It doesn’t help that Kristin grows close to Erlend’s brother Gunnulf, who is a monk and who lectures Kristin ceaselessly about piety and the need to give oneself over to God. (The Norwegians were converted to Catholicism by King Olav in the 11th Century. But they clearly didn’t give up many of their pagan beliefs, and Kristin and the others seem to have no problem or only superficial objections to calling upon pagan practices as needed.)
Kristin projects her self-hatred for her sins onto Erlend, and is so mean to him that even her father Lavrans and her brother-in-law (and former fiancé) Simon chastise her for it. But she is unrelenting. Erlend, who forgives and forgets with a nonchalance that irritates Kristin to no end, is astonished to find she has held onto every grudge for fifteen years.
Lavrans becomes gaunt and sober. Kristin of course thinks it is because of her, but in fact he has heart problems. As he nears death, he and Ragnfrid become even closer, and their last months together are like a new marriage for them both. (Needless to add, Kristin finds herself struggling with jealousy.)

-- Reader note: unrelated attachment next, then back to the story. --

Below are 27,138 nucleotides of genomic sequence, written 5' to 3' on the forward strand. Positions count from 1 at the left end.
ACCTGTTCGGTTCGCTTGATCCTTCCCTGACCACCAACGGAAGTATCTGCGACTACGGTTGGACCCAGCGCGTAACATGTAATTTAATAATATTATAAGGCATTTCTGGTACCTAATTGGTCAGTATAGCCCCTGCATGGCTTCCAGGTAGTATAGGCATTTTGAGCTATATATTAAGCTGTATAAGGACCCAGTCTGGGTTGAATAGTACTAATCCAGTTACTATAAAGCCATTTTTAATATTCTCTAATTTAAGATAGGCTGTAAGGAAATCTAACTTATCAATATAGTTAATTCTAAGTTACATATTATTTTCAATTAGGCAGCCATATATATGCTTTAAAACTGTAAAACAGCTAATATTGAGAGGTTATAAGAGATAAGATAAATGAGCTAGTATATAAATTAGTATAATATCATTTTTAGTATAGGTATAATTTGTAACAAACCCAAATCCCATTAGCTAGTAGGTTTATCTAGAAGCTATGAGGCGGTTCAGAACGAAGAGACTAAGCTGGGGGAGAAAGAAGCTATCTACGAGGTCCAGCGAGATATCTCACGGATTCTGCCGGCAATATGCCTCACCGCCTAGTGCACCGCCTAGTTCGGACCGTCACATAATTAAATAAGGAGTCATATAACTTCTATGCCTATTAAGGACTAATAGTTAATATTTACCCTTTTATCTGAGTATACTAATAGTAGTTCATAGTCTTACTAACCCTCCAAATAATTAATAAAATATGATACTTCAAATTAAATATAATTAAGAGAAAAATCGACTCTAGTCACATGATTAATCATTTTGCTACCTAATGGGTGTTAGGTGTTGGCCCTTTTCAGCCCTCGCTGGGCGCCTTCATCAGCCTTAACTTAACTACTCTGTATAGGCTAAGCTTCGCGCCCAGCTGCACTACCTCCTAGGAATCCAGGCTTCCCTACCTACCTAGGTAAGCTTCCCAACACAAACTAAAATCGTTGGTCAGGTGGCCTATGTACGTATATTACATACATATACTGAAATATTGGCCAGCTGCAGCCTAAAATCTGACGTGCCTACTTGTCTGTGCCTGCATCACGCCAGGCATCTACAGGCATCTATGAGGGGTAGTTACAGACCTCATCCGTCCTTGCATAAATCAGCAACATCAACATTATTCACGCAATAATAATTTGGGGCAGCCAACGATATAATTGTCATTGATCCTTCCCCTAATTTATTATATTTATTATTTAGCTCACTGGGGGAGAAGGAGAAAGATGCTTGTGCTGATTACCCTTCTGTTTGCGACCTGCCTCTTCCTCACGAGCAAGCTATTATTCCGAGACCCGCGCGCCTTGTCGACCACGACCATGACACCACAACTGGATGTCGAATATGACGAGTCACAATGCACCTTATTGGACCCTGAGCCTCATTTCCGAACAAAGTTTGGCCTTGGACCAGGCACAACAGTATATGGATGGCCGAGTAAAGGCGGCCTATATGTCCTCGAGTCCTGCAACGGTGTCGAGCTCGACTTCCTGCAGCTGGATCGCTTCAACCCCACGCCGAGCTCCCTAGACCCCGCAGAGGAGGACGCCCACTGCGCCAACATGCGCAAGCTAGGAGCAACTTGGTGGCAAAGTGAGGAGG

Meanwhile, as time goes on, Erlend gets involved in politics, and worse yet, in a plot to overthrow the King. He is arrested, and while his fate is uncertain, it appears he could be sentenced to death. All of the sudden Kristin loves him ardently. Clearly she only wants him when she thinks she can’t have him.
Simon, still in love with Kristin, helps win Erlend’s release. Erlend realizes Simon still loves Kristin, but he isn’t bothered by it; he feels love and gratitude toward Simon. And Erlend of course still loves Kristin, and for the time being, she loves him again too.
Erlend’s properties have been confiscated, so Kristin and Erlend go back to
Tara Jorundgaard, Kristin’s family estate. The book ends with Kristin swooning in Erlend’s arms, the theme from “Gone With the Wind” playing, and Simon walking off into the sunset.
In this Volume, we find out what the sex problem was between Lavrans and Ragnfrid, and how Ragnfrid knew Lady Aaschild from before. We also learn why certain conversations in Volume I sent Ragnfrid crying out on the moors (or the Norwegian equivalent thereof). These revelations contribute a great deal to understanding Ragnfrid’s character, and make the last months together of Lavrans and Ragnfrid much more poignant.